The brief for the exhibition is very broad, with the only requirements being that the images should relate somehow to the winter theme – even if they are images of travel to warmer climes to escape the chilly Canberra winter – and that each set of images should work as a group.

I submitted 10 images under the title of “Alpine“. They are all snowy landscape images, with signs of human presence in several of them. Most have been taken in the Snowy Mountains region at some point over the past several years, though there are also two from New Zealand, from when I did a mountaineering course there a few years ago.

Alpine 1 - Ramsheads campsite

Alpine 2 - near Kosciuszko, just before the storm arrived

Alpine 3 - Hedley Tarm reflections

Alpine 4 - Approaching Cootapatamba Hut

Alpine 5 - View from Kelman Hut (NZ)

Alpine 6 - snowshower below South Ramshead

Alpine 7 - early morning on Ramshead Range

Alpine 8 - snowshoe tracks below South Ramshead

Alpine 9 - snowgums near Mt Perisher

Alpine 10 - climbing Mt Aylmer (NZ)

The Winter Postcards exhibition is on at PhotoAccess until 12 August. More information at this link.

Tasmania HDR

I still keep making High Dynamic Range (HDR) images. I can’t help it. This popular technique involves making a series (usually three or five) images with identical composition, usually on a tripod to ensure an exact alignment of the images. Each one is taken with the same aperture but with different shutter speeds so that you end up with images that may be 2 stops under-exposed, one stop under, ‘normal’, and one and two stops over. You can use auto-exposure bracketing if your camera supports it – but I have to change the settings manually on my camera to achive that range of exposures.

Russell Falls, Mt Field National Park

Russell Falls, Mt Field National Park












The images are then subsequently merged in post-processing software to create an image which incorporates the full range of light levels in the scene, without any areas of under- or over exposure. The result can be quite natural or quite dramatic, depending on your preference. I find that the technique can turn a scene with flat or uninteresting light into something quite compelling. It is also useful when the range of tones from dark to bright in the image exceed the limited range that can be recorded by the sensor of a digital camera.

View from 'K' Col, Mt Field National Park

View from 'K' Col, Mt Field National Park












You can do the merging in Photoshop (CS5 has good HDR functionality), but I continue to use Photomatix which is a specialist tool for HDR imaging, offering a great deal of control over the appearance of the image created.

Launceston Gorge

Launceston Gorge












But the technique can be overdone – and often (perhaps usually!) is. It can difficult to resist punching up the local contrast or saturation levels to a point where the effect is hyper-surreal or oppressively garish. Oversaturated, grungy images, which one critic has referred to ‘Harry Potter photos’ are all over photo-sharing sites on the net, and have given the technique a bad name in some quarters. Used with discretion and moderation however, I think it can be brilliant. And sometimes it’s good fun to create that surreal effect.

View from our campsite, Freycinet

View from our campsite, Freycinet












Strahan Harbour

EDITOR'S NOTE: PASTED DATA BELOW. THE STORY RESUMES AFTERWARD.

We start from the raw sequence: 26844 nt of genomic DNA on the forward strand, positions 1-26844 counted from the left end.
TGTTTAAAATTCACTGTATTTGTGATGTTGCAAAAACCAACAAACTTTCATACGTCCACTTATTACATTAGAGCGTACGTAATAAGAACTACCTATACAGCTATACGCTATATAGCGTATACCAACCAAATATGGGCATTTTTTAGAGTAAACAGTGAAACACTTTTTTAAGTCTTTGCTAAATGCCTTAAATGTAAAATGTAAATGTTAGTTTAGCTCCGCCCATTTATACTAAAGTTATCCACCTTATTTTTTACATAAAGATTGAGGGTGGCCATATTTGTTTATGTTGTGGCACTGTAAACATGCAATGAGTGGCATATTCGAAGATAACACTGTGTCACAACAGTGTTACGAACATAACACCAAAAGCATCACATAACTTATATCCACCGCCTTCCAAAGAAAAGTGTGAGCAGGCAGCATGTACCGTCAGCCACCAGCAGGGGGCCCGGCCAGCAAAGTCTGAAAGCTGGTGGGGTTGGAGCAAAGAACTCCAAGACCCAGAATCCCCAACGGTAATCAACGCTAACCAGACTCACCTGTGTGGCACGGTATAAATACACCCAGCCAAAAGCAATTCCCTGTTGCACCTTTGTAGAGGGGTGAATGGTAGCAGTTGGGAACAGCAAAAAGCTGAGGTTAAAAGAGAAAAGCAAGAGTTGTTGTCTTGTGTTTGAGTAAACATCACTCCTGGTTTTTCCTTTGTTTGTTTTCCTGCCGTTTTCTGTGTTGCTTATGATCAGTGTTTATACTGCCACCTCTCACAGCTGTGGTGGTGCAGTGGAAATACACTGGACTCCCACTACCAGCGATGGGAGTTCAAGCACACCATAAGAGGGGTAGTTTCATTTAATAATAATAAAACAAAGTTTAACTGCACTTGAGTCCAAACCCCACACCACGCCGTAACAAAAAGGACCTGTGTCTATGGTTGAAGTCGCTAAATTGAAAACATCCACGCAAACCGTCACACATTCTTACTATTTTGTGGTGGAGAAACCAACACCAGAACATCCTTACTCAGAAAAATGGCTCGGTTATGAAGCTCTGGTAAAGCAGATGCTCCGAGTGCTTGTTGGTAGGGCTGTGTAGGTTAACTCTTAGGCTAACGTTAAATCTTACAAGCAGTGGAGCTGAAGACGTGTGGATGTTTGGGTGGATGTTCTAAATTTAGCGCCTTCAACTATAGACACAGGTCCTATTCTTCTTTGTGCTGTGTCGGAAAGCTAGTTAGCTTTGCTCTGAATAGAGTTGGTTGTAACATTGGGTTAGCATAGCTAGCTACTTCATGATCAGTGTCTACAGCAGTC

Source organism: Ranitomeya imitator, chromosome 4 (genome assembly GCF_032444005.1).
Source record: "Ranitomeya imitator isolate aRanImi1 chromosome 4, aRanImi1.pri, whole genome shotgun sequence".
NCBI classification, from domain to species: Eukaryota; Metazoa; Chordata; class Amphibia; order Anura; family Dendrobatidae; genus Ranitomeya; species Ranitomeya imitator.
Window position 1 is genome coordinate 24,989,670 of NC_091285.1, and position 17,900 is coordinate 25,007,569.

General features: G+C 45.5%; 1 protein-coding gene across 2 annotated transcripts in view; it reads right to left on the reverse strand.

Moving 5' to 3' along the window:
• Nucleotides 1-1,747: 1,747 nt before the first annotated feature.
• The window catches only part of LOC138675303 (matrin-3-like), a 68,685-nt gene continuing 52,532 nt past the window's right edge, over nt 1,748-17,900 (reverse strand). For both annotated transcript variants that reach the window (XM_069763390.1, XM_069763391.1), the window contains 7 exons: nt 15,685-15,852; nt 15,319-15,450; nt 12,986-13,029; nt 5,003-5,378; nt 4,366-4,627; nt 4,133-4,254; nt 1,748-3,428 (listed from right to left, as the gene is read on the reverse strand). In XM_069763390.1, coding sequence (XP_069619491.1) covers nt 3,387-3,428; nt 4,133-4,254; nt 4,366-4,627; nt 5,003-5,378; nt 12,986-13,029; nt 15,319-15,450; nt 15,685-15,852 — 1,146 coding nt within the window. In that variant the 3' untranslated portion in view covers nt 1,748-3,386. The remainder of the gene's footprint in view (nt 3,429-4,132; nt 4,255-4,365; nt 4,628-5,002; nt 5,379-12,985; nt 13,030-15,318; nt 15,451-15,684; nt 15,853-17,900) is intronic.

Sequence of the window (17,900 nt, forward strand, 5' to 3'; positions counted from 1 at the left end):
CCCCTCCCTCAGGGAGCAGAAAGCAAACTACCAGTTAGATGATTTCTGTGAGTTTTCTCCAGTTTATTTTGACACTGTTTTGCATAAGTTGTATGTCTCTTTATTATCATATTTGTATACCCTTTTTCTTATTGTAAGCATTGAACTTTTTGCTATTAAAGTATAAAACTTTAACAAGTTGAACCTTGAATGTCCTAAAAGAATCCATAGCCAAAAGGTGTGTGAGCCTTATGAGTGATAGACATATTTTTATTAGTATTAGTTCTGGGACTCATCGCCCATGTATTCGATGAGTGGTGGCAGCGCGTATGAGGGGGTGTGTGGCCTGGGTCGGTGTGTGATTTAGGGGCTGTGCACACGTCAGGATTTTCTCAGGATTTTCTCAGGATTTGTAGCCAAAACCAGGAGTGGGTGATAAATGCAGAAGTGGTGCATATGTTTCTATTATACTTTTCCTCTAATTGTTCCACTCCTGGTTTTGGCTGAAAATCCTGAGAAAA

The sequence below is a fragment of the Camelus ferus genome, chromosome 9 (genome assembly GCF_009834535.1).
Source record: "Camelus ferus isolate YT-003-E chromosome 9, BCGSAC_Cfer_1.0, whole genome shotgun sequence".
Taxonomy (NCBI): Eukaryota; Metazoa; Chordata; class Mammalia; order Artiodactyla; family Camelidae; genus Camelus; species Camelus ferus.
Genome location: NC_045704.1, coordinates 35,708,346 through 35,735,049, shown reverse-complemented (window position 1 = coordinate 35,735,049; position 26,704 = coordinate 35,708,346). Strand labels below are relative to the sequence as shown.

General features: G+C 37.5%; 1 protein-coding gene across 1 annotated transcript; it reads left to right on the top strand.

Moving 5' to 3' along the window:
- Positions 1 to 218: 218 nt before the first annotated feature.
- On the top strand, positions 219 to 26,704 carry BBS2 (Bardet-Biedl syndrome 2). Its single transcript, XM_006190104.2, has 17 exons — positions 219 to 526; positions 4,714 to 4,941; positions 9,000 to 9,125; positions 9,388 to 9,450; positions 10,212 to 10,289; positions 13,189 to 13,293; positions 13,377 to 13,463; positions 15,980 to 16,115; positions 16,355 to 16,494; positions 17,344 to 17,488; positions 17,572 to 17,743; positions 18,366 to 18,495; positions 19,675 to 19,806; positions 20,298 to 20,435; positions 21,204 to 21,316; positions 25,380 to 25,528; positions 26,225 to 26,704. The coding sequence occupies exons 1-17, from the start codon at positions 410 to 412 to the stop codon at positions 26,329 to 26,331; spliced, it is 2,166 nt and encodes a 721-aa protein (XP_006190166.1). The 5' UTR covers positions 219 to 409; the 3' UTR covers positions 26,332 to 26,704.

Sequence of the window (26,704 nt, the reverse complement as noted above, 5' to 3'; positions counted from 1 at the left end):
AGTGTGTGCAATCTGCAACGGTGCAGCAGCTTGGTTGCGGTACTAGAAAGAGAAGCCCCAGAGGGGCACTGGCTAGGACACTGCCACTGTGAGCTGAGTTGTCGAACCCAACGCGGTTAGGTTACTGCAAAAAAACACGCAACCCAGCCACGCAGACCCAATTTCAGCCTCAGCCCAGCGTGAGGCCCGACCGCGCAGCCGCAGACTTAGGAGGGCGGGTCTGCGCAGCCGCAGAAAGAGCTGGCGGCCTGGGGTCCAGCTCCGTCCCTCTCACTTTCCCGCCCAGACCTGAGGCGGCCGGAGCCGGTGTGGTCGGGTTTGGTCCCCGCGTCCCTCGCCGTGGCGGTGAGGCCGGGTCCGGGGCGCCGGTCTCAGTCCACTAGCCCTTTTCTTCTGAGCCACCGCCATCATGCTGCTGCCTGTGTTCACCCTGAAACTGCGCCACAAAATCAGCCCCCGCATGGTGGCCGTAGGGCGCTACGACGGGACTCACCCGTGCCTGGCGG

Strahan Harbour

I’ll do some more posts about Tassy later, but in the mean time you can see other photos from Tasmania (only a few which employed HDR!) on my website in this folder. There’s also a folder with a number of other HDR images here. Hope you like them!


Snow camping on the Ramsheads

Two weeks ago I had a few days camping in the snow up on the Ramshead Range (between the top of the Crackenback chair at Thredbo and Mt Kosciuszko). Setting out from the top of the chairlift, the wind was blowing across the snow from the west at 60km/hr, so we (friends Colin, Barry and I) decided not to trudge into it on our snowshoes for too long, and agreed to make camp on the leeward side of a biggish granite-bouldered hill. An hour of snow-shovelling later we had a nice flat platform on which to erect our tents, and some protection from the icy wind.

Ramshead camp site

That was our base for two nights, and during the day we explored around the south side of the North Ramshead, and I got into some nice light, views and photos in the early morning. It was unfortunately too cold and blowy for me to attempt the time lapse star trail photos I had intended to make, and we spent quite a bit of time “loitering within tent”.

Ramshead sunrise

The full set of photos from this trip can be seen on the main Jokar web site in this folder.

Anyway, despite the windy conditions, it was a lot of fun, and it was a whole lot more clement than our previous outing. Back in August 2008 we (plus Rob) ‘enjoyed’ winds gusting at 130km, and had 90mm of precipitation thrown at us in the form of sleety snow during the second night. On that occasion the tents blew flat and leaked badly, and hypothermia was a real option. Got some nice photos  before the storm hit however, including this one of Little Red Riding Rob descending to the red-painted Cootapatamba Hut.

Little Red Riding Rob

A couple of gear notes:

  1. my Salewa ‘Sierra Leone‘ tent is sold as a “four-season tent”, but really it’s just a comfortable fair weather model, and not very sturdy in strong wind. Next time I’ll be looking for a “five-season tent”.
  2. I doubt that there is any sleeping mat more comfortable or more warm than the Exped DownMat 7. It can be a bit slow to inflate using the carrying sack as a pump, but it’s otherwise just a brilliant piece of lightweight luxury.